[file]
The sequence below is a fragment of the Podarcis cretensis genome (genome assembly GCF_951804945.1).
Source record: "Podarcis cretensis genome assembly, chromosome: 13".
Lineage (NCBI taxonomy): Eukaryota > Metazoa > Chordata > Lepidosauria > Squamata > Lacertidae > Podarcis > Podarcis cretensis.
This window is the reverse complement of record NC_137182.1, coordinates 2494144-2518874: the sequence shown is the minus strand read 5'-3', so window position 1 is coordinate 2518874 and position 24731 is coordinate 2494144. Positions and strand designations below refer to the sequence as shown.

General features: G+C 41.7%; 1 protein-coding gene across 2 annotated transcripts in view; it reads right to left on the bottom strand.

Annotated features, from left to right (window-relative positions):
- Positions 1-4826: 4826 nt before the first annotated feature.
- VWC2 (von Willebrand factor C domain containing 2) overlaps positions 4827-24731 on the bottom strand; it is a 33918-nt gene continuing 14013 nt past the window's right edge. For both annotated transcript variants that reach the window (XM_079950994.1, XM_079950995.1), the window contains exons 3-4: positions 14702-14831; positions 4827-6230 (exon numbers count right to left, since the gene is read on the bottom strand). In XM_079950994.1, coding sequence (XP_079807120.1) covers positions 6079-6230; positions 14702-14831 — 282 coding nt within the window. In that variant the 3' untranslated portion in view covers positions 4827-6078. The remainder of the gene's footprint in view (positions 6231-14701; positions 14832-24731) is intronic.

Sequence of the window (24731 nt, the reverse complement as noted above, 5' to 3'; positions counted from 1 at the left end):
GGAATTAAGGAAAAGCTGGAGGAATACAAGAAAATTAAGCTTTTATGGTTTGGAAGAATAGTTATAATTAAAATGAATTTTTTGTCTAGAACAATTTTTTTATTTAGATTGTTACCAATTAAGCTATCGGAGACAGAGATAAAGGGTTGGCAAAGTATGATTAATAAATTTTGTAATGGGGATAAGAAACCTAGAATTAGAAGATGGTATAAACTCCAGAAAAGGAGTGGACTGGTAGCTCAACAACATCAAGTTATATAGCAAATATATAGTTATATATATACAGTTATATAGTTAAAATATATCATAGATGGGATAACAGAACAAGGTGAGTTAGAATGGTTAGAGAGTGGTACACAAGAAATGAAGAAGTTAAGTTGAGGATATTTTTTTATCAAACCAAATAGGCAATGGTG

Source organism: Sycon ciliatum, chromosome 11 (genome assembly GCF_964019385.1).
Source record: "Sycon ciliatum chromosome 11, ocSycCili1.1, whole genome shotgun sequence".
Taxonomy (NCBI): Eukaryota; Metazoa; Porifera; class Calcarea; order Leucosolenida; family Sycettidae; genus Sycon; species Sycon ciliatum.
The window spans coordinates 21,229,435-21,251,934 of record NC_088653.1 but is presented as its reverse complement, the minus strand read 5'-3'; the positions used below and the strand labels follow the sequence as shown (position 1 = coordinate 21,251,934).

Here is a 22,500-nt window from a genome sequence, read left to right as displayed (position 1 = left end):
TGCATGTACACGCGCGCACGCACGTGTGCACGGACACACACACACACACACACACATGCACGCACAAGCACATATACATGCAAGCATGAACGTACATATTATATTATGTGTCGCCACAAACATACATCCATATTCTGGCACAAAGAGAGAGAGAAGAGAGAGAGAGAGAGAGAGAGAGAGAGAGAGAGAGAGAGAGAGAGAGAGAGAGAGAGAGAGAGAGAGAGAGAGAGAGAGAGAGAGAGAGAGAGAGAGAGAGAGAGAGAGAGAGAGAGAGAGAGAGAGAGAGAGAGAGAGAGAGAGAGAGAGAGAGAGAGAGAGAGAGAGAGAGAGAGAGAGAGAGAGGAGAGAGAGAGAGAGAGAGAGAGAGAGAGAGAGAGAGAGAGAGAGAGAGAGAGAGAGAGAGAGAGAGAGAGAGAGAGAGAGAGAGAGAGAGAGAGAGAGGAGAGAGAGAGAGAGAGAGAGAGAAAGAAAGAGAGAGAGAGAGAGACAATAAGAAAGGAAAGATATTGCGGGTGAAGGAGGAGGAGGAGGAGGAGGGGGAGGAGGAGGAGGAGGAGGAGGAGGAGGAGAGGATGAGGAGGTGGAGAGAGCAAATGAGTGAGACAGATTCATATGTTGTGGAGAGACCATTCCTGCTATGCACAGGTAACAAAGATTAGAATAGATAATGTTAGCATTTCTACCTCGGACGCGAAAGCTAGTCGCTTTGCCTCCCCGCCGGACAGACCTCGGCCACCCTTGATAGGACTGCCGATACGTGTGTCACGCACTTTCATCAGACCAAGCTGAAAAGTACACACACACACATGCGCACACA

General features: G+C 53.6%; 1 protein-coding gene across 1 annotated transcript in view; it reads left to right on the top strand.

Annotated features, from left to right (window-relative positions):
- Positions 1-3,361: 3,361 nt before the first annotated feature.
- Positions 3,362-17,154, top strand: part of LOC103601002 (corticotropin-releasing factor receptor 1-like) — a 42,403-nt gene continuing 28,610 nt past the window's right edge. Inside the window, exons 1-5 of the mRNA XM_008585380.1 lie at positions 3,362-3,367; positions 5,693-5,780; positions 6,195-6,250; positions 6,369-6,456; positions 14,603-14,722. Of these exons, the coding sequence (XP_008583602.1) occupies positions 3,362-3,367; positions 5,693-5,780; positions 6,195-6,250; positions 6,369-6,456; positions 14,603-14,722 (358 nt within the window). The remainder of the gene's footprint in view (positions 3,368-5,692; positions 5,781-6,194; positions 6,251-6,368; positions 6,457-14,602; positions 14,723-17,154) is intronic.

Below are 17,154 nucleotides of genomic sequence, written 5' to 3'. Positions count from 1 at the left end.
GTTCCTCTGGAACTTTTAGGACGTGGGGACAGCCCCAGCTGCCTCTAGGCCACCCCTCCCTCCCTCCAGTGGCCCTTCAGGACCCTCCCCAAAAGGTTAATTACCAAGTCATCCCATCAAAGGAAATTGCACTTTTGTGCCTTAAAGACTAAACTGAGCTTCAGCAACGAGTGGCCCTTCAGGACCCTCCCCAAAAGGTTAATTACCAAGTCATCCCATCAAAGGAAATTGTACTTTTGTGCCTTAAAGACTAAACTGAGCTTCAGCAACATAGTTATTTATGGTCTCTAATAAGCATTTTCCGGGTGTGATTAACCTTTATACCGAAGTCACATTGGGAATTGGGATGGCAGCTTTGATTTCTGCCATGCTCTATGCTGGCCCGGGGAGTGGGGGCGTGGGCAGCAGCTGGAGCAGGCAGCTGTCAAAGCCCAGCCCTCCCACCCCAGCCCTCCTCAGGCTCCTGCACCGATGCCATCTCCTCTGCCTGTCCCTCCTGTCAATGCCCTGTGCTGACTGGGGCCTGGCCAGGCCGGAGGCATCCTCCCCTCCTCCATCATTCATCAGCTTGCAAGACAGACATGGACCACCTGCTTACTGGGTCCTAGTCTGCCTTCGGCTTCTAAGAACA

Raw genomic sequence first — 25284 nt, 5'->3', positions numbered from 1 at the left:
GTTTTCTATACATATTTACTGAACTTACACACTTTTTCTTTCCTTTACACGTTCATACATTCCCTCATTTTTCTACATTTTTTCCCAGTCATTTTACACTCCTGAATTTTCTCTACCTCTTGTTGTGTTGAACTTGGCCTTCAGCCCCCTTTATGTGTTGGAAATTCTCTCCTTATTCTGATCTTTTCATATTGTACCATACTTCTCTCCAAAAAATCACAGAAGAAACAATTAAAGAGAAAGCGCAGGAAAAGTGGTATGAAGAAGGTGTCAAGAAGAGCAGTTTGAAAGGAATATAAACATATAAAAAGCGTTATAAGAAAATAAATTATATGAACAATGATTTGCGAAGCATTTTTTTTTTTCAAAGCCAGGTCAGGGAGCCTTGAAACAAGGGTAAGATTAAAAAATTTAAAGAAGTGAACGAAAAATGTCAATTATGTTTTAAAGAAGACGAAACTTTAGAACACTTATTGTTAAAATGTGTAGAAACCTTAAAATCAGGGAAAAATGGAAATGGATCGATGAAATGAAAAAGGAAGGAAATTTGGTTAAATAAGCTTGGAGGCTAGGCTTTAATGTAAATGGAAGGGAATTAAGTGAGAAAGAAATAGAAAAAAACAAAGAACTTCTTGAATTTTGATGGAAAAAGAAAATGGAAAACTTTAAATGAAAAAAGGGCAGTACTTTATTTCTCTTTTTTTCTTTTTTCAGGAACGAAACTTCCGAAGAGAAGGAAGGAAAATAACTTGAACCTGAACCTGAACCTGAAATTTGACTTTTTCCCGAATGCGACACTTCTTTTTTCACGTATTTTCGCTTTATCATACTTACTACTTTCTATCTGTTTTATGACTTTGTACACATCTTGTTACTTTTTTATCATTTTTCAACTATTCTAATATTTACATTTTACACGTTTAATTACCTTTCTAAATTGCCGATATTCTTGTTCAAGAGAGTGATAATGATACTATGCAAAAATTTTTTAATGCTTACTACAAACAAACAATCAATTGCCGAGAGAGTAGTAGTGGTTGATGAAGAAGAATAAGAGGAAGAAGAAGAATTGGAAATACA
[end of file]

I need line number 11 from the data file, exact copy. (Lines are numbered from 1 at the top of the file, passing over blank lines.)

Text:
Source organism: Sycon ciliatum, chromosome 11 (genome assembly GCF_964019385.1).